Question: Is it true that employers will soon be required to provide notice to employees if there is a risk that they may have been exposed to COVID-19 in the workplace?

Answer: Yes.  On September 17, 2020, Governor Newson signed AB 685, which requires employers to provide timely notification to employees and to local and state public health officials of potential exposure to COVID-19 in the workplace.

AB 685 applies to all private and public employers, but does not apply to a health facility or employees who conduct COVID-19 testing or screening, or who provide direct patient care to individuals with known or suspected cases of COVID-19.  Employers who receive notice of a potential COVID-19 exposure in the workplace by a “qualifying individual” (defined as a person who has a laboratory confirmed case of COVID-19, a positive COVID-19 diagnosis from a licensed health care provider, a COVID-19 related isolation order issued by a public health official, or who died due to COVID-19), must provide notice to employees of the potential exposure within one business day of being informed of the potential exposure.  The employer may not disclose the name of the qualifying individual.  The notice must be in writing and  provided to:

  • All employees, and employers of subcontracted employees, who were present at the same “worksite” as the qualifying individual within the “infectious period,” as defined by the State Department of Public Health, which is currently a minimum of 48 hours before the individual developed symptoms. The “worksite” is defined as the place where the qualified individual worked during the infectious period.
  • The employees’ representative(s), if any, including unions and attorneys.

The notice must be provided in the manner the employer normally uses to communicate employment related information to employees, as long as it can be reasonably anticipated that the notice will be received within one business day.  The notice must be provided in English and the language understood by the majority of the employees.

The notice must include:

  • A description of all COVID-19 related benefits or leave rights available to employees under federal, state, and local laws, and pursuant to the employer’s policies, as well as information regarding the prohibition of retaliation and discrimination against employees.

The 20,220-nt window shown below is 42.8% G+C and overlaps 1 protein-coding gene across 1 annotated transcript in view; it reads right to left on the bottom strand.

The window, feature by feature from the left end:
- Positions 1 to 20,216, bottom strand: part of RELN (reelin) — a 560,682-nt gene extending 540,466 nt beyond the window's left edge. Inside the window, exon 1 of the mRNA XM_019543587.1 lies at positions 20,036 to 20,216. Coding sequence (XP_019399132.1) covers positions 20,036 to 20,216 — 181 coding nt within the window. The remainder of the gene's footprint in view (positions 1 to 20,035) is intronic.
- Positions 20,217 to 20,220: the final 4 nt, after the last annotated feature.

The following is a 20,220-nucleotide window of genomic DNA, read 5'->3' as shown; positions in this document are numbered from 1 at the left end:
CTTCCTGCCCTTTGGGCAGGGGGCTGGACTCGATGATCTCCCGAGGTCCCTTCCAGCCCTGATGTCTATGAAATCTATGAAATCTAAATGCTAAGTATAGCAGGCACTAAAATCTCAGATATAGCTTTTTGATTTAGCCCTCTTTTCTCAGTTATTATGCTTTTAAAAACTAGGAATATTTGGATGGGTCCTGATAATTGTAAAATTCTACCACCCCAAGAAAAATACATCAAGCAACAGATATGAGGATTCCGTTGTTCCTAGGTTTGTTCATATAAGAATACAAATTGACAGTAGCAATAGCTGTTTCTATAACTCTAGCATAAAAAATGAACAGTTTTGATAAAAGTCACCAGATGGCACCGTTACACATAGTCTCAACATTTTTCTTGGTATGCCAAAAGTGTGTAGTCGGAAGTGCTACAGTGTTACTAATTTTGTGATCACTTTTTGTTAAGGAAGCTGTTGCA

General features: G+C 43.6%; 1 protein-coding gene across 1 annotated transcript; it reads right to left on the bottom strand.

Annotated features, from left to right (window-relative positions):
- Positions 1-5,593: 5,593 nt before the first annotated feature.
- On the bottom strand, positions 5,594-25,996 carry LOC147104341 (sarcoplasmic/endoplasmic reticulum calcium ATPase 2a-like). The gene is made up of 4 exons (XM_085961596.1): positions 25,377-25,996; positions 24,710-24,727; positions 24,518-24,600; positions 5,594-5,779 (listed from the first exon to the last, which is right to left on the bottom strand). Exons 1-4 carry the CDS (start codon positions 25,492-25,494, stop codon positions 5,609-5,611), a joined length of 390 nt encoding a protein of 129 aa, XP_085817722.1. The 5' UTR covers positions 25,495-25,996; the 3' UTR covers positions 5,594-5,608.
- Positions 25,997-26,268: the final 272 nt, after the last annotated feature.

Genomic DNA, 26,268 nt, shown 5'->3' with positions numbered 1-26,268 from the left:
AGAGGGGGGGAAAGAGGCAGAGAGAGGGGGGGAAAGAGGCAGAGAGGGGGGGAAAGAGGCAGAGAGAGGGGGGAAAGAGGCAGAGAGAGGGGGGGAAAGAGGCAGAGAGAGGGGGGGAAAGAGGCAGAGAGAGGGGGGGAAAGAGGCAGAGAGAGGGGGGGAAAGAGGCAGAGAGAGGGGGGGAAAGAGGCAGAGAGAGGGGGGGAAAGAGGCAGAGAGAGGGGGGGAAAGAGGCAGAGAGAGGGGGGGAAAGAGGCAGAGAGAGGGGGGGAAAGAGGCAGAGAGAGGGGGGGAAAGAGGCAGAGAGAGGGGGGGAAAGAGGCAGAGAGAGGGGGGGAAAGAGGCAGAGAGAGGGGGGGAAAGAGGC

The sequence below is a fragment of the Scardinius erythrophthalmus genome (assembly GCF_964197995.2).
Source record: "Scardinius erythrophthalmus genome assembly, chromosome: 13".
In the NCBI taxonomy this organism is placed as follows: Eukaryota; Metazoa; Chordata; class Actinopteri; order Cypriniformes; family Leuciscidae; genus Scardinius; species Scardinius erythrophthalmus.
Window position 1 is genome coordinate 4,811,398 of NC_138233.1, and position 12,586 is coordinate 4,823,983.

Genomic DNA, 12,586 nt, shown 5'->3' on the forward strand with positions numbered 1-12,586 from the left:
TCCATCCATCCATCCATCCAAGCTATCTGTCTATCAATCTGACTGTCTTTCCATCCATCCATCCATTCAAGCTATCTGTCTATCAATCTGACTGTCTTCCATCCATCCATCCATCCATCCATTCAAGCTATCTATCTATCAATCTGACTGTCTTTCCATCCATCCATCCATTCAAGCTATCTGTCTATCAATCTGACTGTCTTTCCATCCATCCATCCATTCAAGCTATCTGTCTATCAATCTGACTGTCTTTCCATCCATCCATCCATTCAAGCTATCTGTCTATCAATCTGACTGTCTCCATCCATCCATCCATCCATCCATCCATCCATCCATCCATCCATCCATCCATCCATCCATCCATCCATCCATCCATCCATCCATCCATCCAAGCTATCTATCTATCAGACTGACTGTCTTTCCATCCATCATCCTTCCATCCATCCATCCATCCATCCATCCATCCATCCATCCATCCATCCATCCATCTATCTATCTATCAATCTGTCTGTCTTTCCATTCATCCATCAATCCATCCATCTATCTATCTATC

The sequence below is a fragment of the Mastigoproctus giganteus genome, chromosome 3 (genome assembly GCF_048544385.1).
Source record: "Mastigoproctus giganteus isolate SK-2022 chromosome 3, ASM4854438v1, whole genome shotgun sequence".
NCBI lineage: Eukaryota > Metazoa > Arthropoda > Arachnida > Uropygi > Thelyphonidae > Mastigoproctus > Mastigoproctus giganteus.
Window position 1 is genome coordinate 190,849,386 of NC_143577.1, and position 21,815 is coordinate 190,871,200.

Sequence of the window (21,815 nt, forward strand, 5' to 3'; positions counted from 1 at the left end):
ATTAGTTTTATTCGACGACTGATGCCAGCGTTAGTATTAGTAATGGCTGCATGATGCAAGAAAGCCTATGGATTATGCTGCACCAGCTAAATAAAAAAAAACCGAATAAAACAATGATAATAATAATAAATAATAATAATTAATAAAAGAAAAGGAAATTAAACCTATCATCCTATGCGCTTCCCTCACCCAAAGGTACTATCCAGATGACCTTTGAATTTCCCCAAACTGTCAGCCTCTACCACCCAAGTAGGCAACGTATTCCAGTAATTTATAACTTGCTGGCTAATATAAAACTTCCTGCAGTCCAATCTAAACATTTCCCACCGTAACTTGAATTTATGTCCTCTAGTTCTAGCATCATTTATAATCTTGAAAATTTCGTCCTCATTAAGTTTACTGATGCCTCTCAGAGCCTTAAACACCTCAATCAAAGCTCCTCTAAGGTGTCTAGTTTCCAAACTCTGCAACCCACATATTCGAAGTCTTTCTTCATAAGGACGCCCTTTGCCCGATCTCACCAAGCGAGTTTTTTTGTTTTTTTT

• The employer’s plans for implementing and completing a disinfection and safety plan pursuant to the federal Centers for Disease Control guidelines. The disinfection and safety plan must be provided to all employees, not just those who were potentially exposed to COVID-19.

Employers are required to maintain records of the notices they provide for a minimum of three years.  An employer must also notify its local public health agency within 48 hours if the number of workplace COVID-19 cases meets the State Department of Public Health’s definition of a COVID-19 outbreak (currently defined as three or more laboratory-confirmed cases of COVID-19 among workers who live in different households within a two-week period.)

AB 685 authorizes the California Division of Occupational Safety and Health to prohibit the operation of or entry into the workplace if it determines there is an imminent hazard to employees because of the risk that employees will be exposed to COVID-19.  AB 685 becomes effective January 1, 2021; therefore, employers should prepare now for the new notice and reporting requirements.  The full text of AB 685 can be found at https://leginfo.legislature.ca.gov/faces/billTextClient.xhtml?bill_id=201920200AB685.  Additionally, California Department of Public Health guidance can be found at: https://www.cdph.ca.gov/Programs/CID/DCDC/Pages/COVID-19/Workplace-Outbreak-Guidance.aspx